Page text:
It’s hard to go along with Proteus’ journey under these circumstances, but of course some of this must be forgiven as the growing pains of the young playwright. The rape scene is a step too far for a romantic comedy, and though Ron Clark’s direction allows a long and comic fight scene to take the edge off, the conclusion of the play is still a bit awkward. Nevertheless, Proteus’s descent into reckless abandon is entertaining to watch, and Andrews is very engaging as he drives the action relentless onward.

Valentine is played by Christopher Peltier, who is a very solid and grounded comic actor. He keeps pace with his clever servant Speed (Peter Eli Johnson) and is lovable in a farcical scene with the Duke (Jim Van Valen). Valentine, though he does go a bit over the top in his love for Sylvia, is much more likable than Proteus, and Peltier’s consistent scene work is a joy to watch.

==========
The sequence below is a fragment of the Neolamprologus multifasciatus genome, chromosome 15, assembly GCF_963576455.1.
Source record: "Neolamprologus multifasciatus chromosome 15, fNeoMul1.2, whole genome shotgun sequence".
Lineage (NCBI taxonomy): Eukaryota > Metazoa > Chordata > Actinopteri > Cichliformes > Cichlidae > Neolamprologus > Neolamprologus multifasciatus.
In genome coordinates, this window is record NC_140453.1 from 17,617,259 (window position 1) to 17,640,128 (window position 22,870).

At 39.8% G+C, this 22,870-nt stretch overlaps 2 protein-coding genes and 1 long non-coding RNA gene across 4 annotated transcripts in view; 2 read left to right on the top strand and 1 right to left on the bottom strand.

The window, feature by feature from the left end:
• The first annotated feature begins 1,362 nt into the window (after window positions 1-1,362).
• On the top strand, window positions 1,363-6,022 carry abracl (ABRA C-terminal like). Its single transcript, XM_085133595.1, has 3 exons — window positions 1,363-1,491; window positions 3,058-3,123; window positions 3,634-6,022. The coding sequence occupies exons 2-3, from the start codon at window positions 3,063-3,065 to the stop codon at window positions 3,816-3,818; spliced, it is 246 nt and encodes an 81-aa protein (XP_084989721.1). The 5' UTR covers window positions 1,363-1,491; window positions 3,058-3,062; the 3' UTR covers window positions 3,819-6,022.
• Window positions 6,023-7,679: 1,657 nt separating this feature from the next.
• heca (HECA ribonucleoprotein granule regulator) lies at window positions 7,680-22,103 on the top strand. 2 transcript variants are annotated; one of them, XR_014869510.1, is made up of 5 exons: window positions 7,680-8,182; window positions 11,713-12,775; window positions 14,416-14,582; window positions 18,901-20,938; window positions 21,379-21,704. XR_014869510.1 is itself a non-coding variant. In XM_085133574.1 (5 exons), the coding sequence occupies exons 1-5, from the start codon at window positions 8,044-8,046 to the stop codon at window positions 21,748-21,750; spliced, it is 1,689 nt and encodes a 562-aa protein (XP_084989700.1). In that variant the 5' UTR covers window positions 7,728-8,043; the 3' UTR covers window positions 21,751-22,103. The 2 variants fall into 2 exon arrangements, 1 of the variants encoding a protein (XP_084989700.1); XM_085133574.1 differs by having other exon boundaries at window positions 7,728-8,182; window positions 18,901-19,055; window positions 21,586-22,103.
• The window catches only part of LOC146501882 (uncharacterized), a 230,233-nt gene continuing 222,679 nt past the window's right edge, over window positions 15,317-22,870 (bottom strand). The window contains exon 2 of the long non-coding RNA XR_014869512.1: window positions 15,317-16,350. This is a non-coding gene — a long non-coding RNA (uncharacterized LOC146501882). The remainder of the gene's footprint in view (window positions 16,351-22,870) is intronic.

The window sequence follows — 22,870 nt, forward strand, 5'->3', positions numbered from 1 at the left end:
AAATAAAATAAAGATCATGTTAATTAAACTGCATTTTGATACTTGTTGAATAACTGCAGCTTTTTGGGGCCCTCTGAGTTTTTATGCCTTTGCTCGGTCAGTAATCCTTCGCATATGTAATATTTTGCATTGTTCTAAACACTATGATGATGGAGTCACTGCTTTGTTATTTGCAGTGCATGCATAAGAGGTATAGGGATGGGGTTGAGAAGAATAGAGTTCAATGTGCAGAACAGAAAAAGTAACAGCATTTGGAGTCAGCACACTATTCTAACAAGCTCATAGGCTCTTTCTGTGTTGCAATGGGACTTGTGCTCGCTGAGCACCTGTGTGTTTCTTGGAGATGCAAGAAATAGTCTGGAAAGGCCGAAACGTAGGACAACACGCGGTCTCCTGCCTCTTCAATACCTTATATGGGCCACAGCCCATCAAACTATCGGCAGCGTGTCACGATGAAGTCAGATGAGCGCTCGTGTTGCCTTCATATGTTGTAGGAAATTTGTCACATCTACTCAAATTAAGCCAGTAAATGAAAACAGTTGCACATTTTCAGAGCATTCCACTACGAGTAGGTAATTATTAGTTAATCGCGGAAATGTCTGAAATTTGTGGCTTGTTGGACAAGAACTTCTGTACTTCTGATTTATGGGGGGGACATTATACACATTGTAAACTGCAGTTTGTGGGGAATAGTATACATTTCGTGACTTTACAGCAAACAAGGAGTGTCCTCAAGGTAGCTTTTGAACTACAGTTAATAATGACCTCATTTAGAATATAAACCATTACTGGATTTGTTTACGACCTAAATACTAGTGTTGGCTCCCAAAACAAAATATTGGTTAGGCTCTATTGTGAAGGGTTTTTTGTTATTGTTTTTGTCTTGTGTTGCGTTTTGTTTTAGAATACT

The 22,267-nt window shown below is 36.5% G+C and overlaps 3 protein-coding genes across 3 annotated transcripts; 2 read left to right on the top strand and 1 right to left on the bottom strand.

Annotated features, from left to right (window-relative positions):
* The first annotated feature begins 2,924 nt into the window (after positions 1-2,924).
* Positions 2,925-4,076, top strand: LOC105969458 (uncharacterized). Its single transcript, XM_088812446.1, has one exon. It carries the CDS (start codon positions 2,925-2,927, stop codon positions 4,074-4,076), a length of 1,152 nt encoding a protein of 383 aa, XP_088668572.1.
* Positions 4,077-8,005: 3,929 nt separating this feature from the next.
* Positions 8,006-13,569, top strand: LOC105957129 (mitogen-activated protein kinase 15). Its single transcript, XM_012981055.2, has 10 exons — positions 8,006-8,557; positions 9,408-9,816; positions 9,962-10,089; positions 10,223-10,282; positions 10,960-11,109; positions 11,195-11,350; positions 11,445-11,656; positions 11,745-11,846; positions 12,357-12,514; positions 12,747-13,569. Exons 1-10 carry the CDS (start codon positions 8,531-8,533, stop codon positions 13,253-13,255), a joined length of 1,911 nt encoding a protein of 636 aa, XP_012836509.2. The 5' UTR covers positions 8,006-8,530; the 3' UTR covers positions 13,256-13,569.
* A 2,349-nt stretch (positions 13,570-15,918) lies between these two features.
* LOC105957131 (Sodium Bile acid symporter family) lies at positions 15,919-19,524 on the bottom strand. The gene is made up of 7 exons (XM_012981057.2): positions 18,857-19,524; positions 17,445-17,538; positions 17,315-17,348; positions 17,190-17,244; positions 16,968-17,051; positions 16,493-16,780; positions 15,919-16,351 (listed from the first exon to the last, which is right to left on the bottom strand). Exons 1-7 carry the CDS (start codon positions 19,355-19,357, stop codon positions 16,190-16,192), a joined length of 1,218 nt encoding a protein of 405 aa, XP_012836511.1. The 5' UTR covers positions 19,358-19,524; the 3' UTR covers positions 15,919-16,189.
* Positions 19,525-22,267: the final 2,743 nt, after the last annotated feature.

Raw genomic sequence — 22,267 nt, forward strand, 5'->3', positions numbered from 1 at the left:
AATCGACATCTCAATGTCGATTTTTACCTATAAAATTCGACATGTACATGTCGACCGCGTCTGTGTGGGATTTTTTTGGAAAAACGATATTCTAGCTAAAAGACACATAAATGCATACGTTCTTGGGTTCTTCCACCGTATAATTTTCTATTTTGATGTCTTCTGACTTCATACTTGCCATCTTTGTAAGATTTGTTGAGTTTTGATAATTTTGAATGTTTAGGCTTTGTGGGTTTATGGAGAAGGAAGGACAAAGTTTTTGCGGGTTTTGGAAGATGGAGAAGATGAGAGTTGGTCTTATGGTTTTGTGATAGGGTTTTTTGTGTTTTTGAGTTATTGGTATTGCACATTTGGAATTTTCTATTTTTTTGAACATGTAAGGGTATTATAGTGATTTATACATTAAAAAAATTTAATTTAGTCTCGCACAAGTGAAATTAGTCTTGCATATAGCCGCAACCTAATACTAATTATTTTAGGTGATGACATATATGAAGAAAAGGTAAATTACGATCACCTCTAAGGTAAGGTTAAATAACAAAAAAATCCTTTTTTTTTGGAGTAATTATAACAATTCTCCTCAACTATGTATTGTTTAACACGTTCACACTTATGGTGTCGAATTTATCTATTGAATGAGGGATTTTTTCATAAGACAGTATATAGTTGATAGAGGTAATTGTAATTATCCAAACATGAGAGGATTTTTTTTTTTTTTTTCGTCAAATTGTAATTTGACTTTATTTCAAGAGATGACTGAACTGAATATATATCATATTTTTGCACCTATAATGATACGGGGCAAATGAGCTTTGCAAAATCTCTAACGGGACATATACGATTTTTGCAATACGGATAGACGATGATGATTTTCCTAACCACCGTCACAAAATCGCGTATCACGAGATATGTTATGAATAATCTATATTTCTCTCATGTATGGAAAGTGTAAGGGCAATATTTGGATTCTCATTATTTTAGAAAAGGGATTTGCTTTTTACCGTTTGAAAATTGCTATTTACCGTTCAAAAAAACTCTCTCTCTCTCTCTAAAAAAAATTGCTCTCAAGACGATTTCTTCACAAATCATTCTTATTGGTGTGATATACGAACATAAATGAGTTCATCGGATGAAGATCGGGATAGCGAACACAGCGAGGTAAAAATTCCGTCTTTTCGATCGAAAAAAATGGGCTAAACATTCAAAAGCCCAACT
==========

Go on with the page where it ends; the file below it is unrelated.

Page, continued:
Kelly Rebecca Gibson plays Sylvia. Though she turns it around by the end, she seems a bit uneven in her first scene. With Proteus, she is oversexed in a manner that doesn’t seem as natural coming from her as from some of the more comic roles. She doesn’t quite seem as experienced as the other three leads, but she redeems it by playing the final scenes with creativity and honest intensity. Sylvia is a difficult role to play, of course, partly because Shakespeare doesn’t give her enough stage time with Valentine to make the relationship believable. She is mainly notable in her moral character, her willingness to listen to Proteus and refuse him again and again.